Ap­proach­ing Con­flict with Tact and Ma­tu­rity

Trillions - - In This Issue - By Dr. Chance T. Ea­ton

You have been sit­ting in a meet­ing with your staff, weigh­ing al­ter­na­tive solutions to a re­cent prob­lem that has sur­faced. The de­ci­sion is an im­por­tant one, but time is of the essence. Due to the time sen­si­tiv­ity, you rec­om­mend a par­tic­u­lar so­lu­tion, and nearly ev­ery­one agrees with it – ex­cept Allen. Dur­ing the meet­ing, he isn’t con­struc­tive and ap­pears to be cyn­i­cal to any rec­om­mended solutions. You feel your team is nearly all be­hind you, so you pull the trig­ger with the new so­lu­tion.

Half an hour af­ter the meet­ing you run into Allen in the hall and he says: “You know, your plan stinks, and I think you are be­ing an in­com­pe­tent fool for in­sist­ing on it. Go ahead and do it your way – that is what we al­ways do around here any­way!”

How do you han­dle this sit­u­a­tion? Most man­agers I ask take an as­sertive po­si­tion, ad­vo­cat­ing putting Allen in his place, likely with a step in pro­gres­sive dis­ci­pline. But is this the wis­est ap­proach? Con­flict is very com­plex, and ef­fec­tive teams ben­e­fit from hav­ing a ba­sic knowl­edge of con­flict man­age­ment.

Con­flict, by def­i­ni­tion, is “an ex­pressed strug­gle be­tween at least two in­ter­de­pen­dent par­ties who per­ceive in­com­pat­i­ble goals, scarce re­sources and in­ter­fer­ences from oth­ers in achiev­ing their goals” (Wil­mot & Hocker, 2001, p. 41). The truth is that con­flict ex­ists to some ex­tent in all or­ga­ni­za­tions and is a nat­u­ral as­pect of all so­cial re­la­tion­ships (Snow­den & Gor­ton, 2002). We must re­mem­ber that con­flict is nor­mal and can some­times be pos­i­tive – es­pe­cially when it causes us to ex­plore new ideas, test po­si­tions and iden­tify new solutions. Con­flict is un­healthy when it dam­ages the trust be­tween two par­ties and leads to fight-flight-freeze re­sponses.

The num­ber one prob­lem with con­flict in the work­place isn’t con­flict in and of it­self but that em­ploy­ees re­sort to their pre­ferred con­flict ap­proaches and do not re­al­ize they have the abil­ity to flex into al­ter­na­tive styles de­pend­ing on the sit­u­a­tion. By liv­ing in only one type of con­flict mode, you are set­ting your­self up for even more con­flict and team dis­en­gage­ment.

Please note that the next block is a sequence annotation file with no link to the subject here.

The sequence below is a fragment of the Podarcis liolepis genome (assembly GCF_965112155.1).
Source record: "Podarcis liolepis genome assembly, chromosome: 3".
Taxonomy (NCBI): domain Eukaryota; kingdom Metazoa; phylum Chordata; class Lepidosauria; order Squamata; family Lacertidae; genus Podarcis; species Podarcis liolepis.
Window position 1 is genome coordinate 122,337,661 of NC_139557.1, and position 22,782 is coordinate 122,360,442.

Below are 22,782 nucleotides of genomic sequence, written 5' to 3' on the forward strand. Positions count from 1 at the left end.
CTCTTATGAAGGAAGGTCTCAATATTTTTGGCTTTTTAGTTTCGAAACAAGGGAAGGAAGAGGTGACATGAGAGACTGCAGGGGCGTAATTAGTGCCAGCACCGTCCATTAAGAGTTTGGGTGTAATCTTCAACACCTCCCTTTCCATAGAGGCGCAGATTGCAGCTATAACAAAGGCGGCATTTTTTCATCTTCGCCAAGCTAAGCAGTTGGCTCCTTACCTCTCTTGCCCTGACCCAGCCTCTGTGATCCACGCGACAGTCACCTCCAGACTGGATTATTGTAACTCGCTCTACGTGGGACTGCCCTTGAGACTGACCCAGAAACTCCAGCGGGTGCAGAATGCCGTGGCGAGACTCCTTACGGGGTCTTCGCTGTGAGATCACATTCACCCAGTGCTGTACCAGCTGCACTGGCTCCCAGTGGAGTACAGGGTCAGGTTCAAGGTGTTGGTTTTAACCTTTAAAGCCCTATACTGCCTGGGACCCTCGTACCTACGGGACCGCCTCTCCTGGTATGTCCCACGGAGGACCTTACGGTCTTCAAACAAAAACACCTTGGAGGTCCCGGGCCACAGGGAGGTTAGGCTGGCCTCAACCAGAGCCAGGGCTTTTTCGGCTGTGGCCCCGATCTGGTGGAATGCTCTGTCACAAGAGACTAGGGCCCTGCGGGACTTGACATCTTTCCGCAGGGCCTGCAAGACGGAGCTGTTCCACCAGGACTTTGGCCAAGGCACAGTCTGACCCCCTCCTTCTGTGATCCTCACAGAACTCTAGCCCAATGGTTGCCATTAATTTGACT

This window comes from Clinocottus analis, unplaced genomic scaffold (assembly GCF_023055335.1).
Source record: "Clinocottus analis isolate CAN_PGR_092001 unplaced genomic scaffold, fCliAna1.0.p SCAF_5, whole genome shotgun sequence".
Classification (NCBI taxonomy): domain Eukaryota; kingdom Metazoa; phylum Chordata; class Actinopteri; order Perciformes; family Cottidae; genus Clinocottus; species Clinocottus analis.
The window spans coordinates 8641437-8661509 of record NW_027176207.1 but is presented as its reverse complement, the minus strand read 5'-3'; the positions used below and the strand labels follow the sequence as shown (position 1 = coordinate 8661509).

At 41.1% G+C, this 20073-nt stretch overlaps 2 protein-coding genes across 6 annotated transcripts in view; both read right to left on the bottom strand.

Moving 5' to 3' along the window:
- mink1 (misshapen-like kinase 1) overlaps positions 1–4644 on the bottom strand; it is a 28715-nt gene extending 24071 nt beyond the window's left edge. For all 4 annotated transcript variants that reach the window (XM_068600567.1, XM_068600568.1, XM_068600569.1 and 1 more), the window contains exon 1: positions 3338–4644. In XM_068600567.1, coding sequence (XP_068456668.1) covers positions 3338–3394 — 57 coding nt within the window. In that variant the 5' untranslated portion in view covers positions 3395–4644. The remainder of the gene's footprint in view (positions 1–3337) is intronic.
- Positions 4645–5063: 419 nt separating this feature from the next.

One of the most rec­og­nized con­flict style mod­els comes from Ken­neth Thomas and Ralph Kil­mann (1973) and is now a pop­u­lar as­sess­ment pub­lished by Con­sult­ing Psy­chol­o­gists Press (as­sertive­ness and co­op­er­a­tive­ness di­men­sions (Fig­ure 1). No one mode is bet­ter than an­other, but peo­ple have a ten­dency to fa­vor cer­tain modes over oth­ers. Here is a short de­scrip­tion of each mode:

Avoid­ance: A low-as­sertive and low-co­op­er­a­tive con­flict ap­proach, it is pas­sive and ig­nores con­flict sit­u­a­tions. The pos­i­tives of this ap­proach are that it can be used for triv­ial is­sues or a cool­ing-off pe­riod, has lit­tle chance of chang­ing some­thing and needs more in­for­ma­tion be­fore a de­ci­sion is made. The neg­a­tive of this ap­proach is that it can lead to fur­ther stress and con­flict due to the lack of ac­tion.

This mode can be de­liv­ered in dif­fer­ent ways. You can shut down, say “I don’t want to deal with this!” and storm out of a room, or you can say “I need more time to think about this. I’m not ready to make a de­ci­sion or pro­vide an opin­ion right now.”

Com­pe­ti­tion: A high-as­sertive and low-co­op­er­a­tive con­flict ap­proach. The pos­i­tive of this ap­proach is that it is ap­pro­pri­ate when de­ci­sive ac­tion or a change is needed. The neg­a­tive of this ap­proach is that it may be lim­ited to one party at­tempt­ing to beat an­other party, lead­ing to hos­tile and de­struc­tive com­mu­ni­ca­tion.

This mode can be de­liv­ered in dif­fer­ent ways. You can bully, push peo­ple over and throw things across the room un­til you get what you want, or you can say “Hear me out. I have good ev­i­dence to show that this is a good ap­proach, and if you give it a lit­tle time, I hope you can see why I think this is such an im­por­tant so­lu­tion.”

Ac­com­mo­da­tion: A low-as­sertive and high-co­op­er­a­tive con­flict ap­proach. The pos­i­tives of this ap­proach are that it can lead to har­mony in the re­la­tion­ship and build so­cial de­posits in trust ac­counts and is non-di­rec­tive be­cause oth­ers can be in­flu­en­tial in the sit­u­a­tion. The neg­a­tive of this ap­proach is that a per­son may sac­ri­fice their own val­ues to main­tain har­mo­nious re­la­tion­ships and, in ex­treme sit­u­a­tions, lose their own iden­tity be­cause they are in the busi­ness of serv­ing oth­ers over them­selves.

This mode can be de­liv­ered in dif­fer­ent ways. You can serve ev­ery­one else to the point where you be­come a “door­mat” to oth­ers, or you can choose to help those around you form har­mony be­cause the team is more im­por­tant in this sit­u­a­tion than your own per­sonal needs.